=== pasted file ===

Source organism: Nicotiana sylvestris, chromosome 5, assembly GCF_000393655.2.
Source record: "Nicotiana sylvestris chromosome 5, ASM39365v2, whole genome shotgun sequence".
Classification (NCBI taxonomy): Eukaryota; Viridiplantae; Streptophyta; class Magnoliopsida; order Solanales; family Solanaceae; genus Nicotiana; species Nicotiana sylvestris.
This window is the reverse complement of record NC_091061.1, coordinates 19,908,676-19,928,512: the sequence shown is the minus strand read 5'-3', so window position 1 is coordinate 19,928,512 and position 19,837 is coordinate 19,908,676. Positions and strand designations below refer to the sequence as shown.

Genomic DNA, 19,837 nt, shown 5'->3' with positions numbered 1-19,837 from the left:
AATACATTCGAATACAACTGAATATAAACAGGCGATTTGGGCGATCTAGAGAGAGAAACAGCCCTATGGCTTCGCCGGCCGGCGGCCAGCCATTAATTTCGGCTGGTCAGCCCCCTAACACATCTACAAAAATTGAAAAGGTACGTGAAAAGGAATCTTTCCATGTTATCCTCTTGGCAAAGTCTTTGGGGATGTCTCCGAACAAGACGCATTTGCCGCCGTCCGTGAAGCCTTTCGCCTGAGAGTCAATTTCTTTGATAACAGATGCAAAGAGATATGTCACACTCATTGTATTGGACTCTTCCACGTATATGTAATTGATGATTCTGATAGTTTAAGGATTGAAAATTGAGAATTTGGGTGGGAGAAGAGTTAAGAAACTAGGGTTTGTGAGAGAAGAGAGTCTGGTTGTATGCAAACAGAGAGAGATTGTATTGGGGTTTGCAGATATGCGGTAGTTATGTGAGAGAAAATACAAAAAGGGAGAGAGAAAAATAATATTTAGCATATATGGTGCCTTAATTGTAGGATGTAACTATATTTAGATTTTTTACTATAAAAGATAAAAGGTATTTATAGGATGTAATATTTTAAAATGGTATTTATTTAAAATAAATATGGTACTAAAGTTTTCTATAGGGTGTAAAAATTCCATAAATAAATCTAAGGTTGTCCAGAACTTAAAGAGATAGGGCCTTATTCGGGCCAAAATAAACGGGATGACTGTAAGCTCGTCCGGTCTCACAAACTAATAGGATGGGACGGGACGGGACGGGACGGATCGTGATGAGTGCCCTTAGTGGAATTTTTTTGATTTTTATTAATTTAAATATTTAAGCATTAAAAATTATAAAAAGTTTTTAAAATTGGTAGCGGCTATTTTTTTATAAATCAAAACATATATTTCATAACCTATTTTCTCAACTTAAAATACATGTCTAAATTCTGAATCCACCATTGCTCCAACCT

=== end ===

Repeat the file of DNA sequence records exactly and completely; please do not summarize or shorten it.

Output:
Source organism: Nicotiana sylvestris, chromosome 5, assembly GCF_000393655.2.
Source record: "Nicotiana sylvestris chromosome 5, ASM39365v2, whole genome shotgun sequence".
Classification (NCBI taxonomy): Eukaryota; Viridiplantae; Streptophyta; class Magnoliopsida; order Solanales; family Solanaceae; genus Nicotiana; species Nicotiana sylvestris.
This window is the reverse complement of record NC_091061.1, coordinates 19,908,676-19,928,512: the sequence shown is the minus strand read 5'-3', so window position 1 is coordinate 19,928,512 and position 19,837 is coordinate 19,908,676. Positions and strand designations below refer to the sequence as shown.

Genomic DNA, 19,837 nt, shown 5'->3' with positions numbered 1-19,837 from the left:
AATACATTCGAATACAACTGAATATAAACAGGCGATTTGGGCGATCTAGAGAGAGAAACAGCCCTATGGCTTCGCCGGCCGGCGGCCAGCCATTAATTTCGGCTGGTCAGCCCCCTAACACATCTACAAAAATTGAAAAGGTACGTGAAAAGGAATCTTTCCATGTTATCCTCTTGGCAAAGTCTTTGGGGATGTCTCCGAACAAGACGCATTTGCCGCCGTCCGTGAAGCCTTTCGCCTGAGAGTCAATTTCTTTGATAACAGATGCAAAGAGATATGTCACACTCATTGTATTGGACTCTTCCACGTATATGTAATTGATGATTCTGATAGTTTAAGGATTGAAAATTGAGAATTTGGGTGGGAGAAGAGTTAAGAAACTAGGGTTTGTGAGAGAAGAGAGTCTGGTTGTATGCAAACAGAGAGAGATTGTATTGGGGTTTGCAGATATGCGGTAGTTATGTGAGAGAAAATACAAAAAGGGAGAGAGAAAAATAATATTTAGCATATATGGTGCCTTAATTGTAGGATGTAACTATATTTAGATTTTTTACTATAAAAGATAAAAGGTATTTATAGGATGTAATATTTTAAAATGGTATTTATTTAAAATAAATATGGTACTAAAGTTTTCTATAGGGTGTAAAAATTCCATAAATAAATCTAAGGTTGTCCAGAACTTAAAGAGATAGGGCCTTATTCGGGCCAAAATAAACGGGATGACTGTAAGCTCGTCCGGTCTCACAAACTAATAGGATGGGACGGGACGGGACGGGACGGATCGTGATGAGTGCCCTTAGTGGAATTTTTTTGATTTTTATTAATTTAAATATTTAAGCATTAAAAATTATAAAAAGTTTTTAAAATTGGTAGCGGCTATTTTTTTATAAATCAAAACATATATTTCATAACCTATTTTCTCAACTTAAAATACATGTCTAAATTCTGAATCCACCATTGCTCCAACCT